Last Friday, Russian hackers got into a computer that was part of the network at the Burlington Electric Department in Vermont. Following initial reports, the Washington Post published a story saying that Russia had compromised the U.S. power grid.
Later reports said the electrical system was never in danger. The infected computer became properly isolated before the malware could spread to other machines. The Washington Post subsequently backtracked and corrected its report.
Following the recent scandals regarding fake news and the rise of misinformation, large media companies are under significant scrutiny. Their responsibility, most would argue, is to serve as the first line of defense against fake journalism.
The BED hack could be the work of the alleged DNC perpetrators
Initial reports on the matter stated the malware code found inside the Burlington computer had a relationship with Russian operations codenamed Grizzly Steppe by the US government. Most authorities and media outlets currently refer to them as the “2016 election hackers.”
The Grizzly Steppe affair was born out of the scandal concerning the Democratic National Committee’s data breach. A dossier on the hacking recently came out, but many security officials have called it a complete disappointment.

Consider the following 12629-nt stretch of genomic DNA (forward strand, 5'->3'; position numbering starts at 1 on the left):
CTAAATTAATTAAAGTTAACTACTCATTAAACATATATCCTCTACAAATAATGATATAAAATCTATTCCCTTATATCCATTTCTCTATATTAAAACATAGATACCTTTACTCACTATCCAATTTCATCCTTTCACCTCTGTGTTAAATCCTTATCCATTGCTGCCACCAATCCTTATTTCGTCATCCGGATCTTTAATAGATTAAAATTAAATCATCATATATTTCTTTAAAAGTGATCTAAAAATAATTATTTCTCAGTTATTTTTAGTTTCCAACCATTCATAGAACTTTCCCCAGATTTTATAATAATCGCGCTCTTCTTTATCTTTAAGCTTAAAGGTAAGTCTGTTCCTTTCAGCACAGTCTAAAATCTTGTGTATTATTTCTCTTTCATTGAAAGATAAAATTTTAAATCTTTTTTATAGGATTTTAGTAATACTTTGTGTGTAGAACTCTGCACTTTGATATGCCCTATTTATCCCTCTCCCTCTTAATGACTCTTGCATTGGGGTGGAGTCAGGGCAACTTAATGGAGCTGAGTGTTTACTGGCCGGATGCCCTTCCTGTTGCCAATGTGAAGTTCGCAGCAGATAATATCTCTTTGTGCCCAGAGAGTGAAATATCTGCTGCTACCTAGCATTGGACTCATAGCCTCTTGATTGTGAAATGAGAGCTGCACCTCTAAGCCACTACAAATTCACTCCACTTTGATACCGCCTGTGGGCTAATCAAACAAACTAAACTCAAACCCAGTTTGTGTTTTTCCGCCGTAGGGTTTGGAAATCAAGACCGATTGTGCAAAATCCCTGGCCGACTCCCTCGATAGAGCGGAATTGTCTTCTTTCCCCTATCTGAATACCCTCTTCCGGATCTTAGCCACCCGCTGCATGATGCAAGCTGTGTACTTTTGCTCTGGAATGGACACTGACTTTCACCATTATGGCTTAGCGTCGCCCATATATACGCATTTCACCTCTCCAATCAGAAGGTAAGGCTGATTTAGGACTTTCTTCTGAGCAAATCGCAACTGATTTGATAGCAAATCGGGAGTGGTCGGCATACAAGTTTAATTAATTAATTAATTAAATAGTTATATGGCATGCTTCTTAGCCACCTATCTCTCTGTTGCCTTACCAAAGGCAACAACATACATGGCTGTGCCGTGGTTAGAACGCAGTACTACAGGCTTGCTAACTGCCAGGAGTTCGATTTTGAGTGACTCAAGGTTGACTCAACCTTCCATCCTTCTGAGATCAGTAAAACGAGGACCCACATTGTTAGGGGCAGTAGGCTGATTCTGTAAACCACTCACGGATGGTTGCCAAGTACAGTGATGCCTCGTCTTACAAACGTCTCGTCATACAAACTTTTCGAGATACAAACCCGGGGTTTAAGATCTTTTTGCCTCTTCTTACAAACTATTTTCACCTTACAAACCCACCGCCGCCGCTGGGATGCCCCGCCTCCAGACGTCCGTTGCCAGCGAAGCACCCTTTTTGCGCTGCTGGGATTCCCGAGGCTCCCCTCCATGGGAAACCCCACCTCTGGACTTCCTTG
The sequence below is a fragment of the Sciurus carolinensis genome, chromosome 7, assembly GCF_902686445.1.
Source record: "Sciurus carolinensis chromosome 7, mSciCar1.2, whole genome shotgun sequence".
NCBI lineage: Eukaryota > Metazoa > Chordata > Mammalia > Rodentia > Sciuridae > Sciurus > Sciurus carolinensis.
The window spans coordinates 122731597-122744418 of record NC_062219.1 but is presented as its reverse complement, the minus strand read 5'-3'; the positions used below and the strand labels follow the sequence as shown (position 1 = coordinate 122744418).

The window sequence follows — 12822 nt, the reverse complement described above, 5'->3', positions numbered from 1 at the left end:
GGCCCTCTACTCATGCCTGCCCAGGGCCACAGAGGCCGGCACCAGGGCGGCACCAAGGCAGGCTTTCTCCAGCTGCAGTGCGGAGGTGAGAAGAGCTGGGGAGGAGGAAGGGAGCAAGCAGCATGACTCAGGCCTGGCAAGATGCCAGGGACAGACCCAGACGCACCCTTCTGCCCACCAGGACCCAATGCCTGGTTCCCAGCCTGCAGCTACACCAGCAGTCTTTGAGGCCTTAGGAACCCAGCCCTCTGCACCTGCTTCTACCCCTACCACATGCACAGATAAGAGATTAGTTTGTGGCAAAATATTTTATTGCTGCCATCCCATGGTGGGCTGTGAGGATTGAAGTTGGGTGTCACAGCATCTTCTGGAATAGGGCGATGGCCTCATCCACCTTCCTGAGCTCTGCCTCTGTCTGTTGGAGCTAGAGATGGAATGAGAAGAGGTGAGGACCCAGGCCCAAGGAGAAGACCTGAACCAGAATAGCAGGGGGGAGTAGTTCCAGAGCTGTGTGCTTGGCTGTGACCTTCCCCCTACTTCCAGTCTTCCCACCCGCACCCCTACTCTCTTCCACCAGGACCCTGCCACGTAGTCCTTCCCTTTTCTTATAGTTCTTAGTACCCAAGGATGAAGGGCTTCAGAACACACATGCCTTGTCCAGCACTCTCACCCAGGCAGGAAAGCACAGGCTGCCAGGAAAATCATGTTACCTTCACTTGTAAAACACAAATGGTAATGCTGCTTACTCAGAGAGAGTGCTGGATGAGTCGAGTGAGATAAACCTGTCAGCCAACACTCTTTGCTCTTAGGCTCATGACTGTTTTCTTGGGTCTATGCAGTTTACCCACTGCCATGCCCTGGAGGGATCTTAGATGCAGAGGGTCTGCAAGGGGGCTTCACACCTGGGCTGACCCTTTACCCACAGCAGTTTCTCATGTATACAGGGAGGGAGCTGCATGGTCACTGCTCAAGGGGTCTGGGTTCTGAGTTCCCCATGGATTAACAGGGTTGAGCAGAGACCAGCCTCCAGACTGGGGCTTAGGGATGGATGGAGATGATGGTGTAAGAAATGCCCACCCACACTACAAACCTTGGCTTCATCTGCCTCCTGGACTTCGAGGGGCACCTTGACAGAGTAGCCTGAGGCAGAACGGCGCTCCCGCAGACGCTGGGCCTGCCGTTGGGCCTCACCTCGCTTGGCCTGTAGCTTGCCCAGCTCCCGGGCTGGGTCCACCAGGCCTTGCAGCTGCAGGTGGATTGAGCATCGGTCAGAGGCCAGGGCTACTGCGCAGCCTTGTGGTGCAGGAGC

The Burlington Electric Department found Steppe-related code in a laptop that had no physical connection to the grid network at the time.
They notified the proper federal authorities and isolated the laptop. Both government officials and grid workers agree that this breach posed a risk for the electrical system, but not as bad as it was made to be.
Everyone is calling for more severe actions against Russia
Vermont’s standing Governor, Peter Shumlin (D), stated that “all Americans should be both alarmed and outraged that one of the world’s leading thugs, Vladimir Putin, has been attempting to hack our electric grid.”
He added that such an event signified the need for the federal government to “vigorously pursue and put an end to this sort of Russian meddling.”
On Thursday, President Obama imposed some economic sanctions against the Kremlin, which included the expulsion of 35 Russian officials from the United States. These actions were in direct retaliation for the alleged election hacking.
Reports of Russian hackings have surfaced in other conflicting nations, such as Ukraine. Vladimir Putin, who has stood in for all of them, has categorically denied any action by Russian nationals.
After Obama’s measures, President Elect Donald Trump took to Twitter to congratulate Putin on his response, as Moscow recently indicated that they would not expel any officials as a reprisal.
Source: Washington Post